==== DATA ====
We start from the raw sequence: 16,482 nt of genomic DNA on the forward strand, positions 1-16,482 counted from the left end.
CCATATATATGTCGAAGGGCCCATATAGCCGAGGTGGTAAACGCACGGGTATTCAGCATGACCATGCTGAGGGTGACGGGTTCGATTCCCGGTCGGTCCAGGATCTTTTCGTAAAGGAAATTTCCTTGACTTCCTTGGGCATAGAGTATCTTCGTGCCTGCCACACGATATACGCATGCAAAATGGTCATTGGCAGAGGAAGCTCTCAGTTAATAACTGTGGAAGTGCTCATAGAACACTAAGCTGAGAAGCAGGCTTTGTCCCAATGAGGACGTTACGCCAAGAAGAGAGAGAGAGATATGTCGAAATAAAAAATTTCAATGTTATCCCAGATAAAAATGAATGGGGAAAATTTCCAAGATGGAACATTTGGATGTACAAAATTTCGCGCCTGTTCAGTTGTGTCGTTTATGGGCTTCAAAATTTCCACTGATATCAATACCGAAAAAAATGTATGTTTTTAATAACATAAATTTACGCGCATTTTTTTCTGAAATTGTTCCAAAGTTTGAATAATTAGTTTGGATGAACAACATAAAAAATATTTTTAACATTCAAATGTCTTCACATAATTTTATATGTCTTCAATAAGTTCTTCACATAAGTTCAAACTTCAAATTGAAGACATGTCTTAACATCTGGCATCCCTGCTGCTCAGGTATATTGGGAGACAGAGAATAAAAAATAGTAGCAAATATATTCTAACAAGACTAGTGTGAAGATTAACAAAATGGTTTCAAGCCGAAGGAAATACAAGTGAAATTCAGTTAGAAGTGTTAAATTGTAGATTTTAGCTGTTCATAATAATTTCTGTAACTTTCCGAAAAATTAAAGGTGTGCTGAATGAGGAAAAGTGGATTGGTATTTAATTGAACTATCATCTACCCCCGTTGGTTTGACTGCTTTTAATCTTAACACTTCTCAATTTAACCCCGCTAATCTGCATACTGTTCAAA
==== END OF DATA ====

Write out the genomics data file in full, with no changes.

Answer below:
We start from the raw sequence: 16,482 nt of genomic DNA on the forward strand, positions 1-16,482 counted from the left end.
CCATATATATGTCGAAGGGCCCATATAGCCGAGGTGGTAAACGCACGGGTATTCAGCATGACCATGCTGAGGGTGACGGGTTCGATTCCCGGTCGGTCCAGGATCTTTTCGTAAAGGAAATTTCCTTGACTTCCTTGGGCATAGAGTATCTTCGTGCCTGCCACACGATATACGCATGCAAAATGGTCATTGGCAGAGGAAGCTCTCAGTTAATAACTGTGGAAGTGCTCATAGAACACTAAGCTGAGAAGCAGGCTTTGTCCCAATGAGGACGTTACGCCAAGAAGAGAGAGAGAGATATGTCGAAATAAAAAATTTCAATGTTATCCCAGATAAAAATGAATGGGGAAAATTTCCAAGATGGAACATTTGGATGTACAAAATTTCGCGCCTGTTCAGTTGTGTCGTTTATGGGCTTCAAAATTTCCACTGATATCAATACCGAAAAAAATGTATGTTTTTAATAACATAAATTTACGCGCATTTTTTTCTGAAATTGTTCCAAAGTTTGAATAATTAGTTTGGATGAACAACATAAAAAATATTTTTAACATTCAAATGTCTTCACATAATTTTATATGTCTTCAATAAGTTCTTCACATAAGTTCAAACTTCAAATTGAAGACATGTCTTAACATCTGGCATCCCTGCTGCTCAGGTATATTGGGAGACAGAGAATAAAAAATAGTAGCAAATATATTCTAACAAGACTAGTGTGAAGATTAACAAAATGGTTTCAAGCCGAAGGAAATACAAGTGAAATTCAGTTAGAAGTGTTAAATTGTAGATTTTAGCTGTTCATAATAATTTCTGTAACTTTCCGAAAAATTAAAGGTGTGCTGAATGAGGAAAAGTGGATTGGTATTTAATTGAACTATCATCTACCCCCGTTGGTTTGACTGCTTTTAATCTTAACACTTCTCAATTTAACCCCGCTAATCTGCATACTGTTCAAA